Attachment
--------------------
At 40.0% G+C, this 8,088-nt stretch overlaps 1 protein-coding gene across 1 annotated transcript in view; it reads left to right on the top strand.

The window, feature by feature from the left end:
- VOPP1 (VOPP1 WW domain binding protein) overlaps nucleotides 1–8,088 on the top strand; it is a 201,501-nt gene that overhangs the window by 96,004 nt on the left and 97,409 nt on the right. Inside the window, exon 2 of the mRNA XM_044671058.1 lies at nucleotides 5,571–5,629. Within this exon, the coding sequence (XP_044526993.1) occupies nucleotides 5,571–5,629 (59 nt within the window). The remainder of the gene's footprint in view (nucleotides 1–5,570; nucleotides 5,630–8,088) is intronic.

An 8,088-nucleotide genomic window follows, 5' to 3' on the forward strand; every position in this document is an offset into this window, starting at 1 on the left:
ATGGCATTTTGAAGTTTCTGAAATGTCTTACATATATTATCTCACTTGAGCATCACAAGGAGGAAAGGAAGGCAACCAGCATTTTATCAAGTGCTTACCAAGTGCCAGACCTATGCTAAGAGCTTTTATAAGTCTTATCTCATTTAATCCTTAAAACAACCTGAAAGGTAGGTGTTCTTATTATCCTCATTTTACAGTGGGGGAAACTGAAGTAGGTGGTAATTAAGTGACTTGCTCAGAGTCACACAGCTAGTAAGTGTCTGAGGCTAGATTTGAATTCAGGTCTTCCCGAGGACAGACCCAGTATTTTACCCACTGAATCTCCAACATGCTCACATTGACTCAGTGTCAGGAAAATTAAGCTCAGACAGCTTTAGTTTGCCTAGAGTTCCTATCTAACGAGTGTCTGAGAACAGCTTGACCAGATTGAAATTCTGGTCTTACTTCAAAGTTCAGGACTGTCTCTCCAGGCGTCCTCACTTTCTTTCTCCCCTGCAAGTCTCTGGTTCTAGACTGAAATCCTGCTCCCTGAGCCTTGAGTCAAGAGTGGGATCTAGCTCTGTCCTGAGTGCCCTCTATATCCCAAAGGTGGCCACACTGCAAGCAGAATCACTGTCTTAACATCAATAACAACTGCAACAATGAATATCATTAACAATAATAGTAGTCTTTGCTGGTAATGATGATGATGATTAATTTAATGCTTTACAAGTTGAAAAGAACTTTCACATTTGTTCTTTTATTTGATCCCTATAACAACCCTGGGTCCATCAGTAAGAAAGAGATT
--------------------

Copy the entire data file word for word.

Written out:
At 40.0% G+C, this 8,088-nt stretch overlaps 1 protein-coding gene across 1 annotated transcript in view; it reads left to right on the top strand.

The window, feature by feature from the left end:
- VOPP1 (VOPP1 WW domain binding protein) overlaps nucleotides 1–8,088 on the top strand; it is a 201,501-nt gene that overhangs the window by 96,004 nt on the left and 97,409 nt on the right. Inside the window, exon 2 of the mRNA XM_044671058.1 lies at nucleotides 5,571–5,629. Within this exon, the coding sequence (XP_044526993.1) occupies nucleotides 5,571–5,629 (59 nt within the window). The remainder of the gene's footprint in view (nucleotides 1–5,570; nucleotides 5,630–8,088) is intronic.

An 8,088-nucleotide genomic window follows, 5' to 3' on the forward strand; every position in this document is an offset into this window, starting at 1 on the left:
ATGGCATTTTGAAGTTTCTGAAATGTCTTACATATATTATCTCACTTGAGCATCACAAGGAGGAAAGGAAGGCAACCAGCATTTTATCAAGTGCTTACCAAGTGCCAGACCTATGCTAAGAGCTTTTATAAGTCTTATCTCATTTAATCCTTAAAACAACCTGAAAGGTAGGTGTTCTTATTATCCTCATTTTACAGTGGGGGAAACTGAAGTAGGTGGTAATTAAGTGACTTGCTCAGAGTCACACAGCTAGTAAGTGTCTGAGGCTAGATTTGAATTCAGGTCTTCCCGAGGACAGACCCAGTATTTTACCCACTGAATCTCCAACATGCTCACATTGACTCAGTGTCAGGAAAATTAAGCTCAGACAGCTTTAGTTTGCCTAGAGTTCCTATCTAACGAGTGTCTGAGAACAGCTTGACCAGATTGAAATTCTGGTCTTACTTCAAAGTTCAGGACTGTCTCTCCAGGCGTCCTCACTTTCTTTCTCCCCTGCAAGTCTCTGGTTCTAGACTGAAATCCTGCTCCCTGAGCCTTGAGTCAAGAGTGGGATCTAGCTCTGTCCTGAGTGCCCTCTATATCCCAAAGGTGGCCACACTGCAAGCAGAATCACTGTCTTAACATCAATAACAACTGCAACAATGAATATCATTAACAATAATAGTAGTCTTTGCTGGTAATGATGATGATGATTAATTTAATGCTTTACAAGTTGAAAAGAACTTTCACATTTGTTCTTTTATTTGATCCCTATAACAACCCTGGGTCCATCAGTAAGAAAGAGATT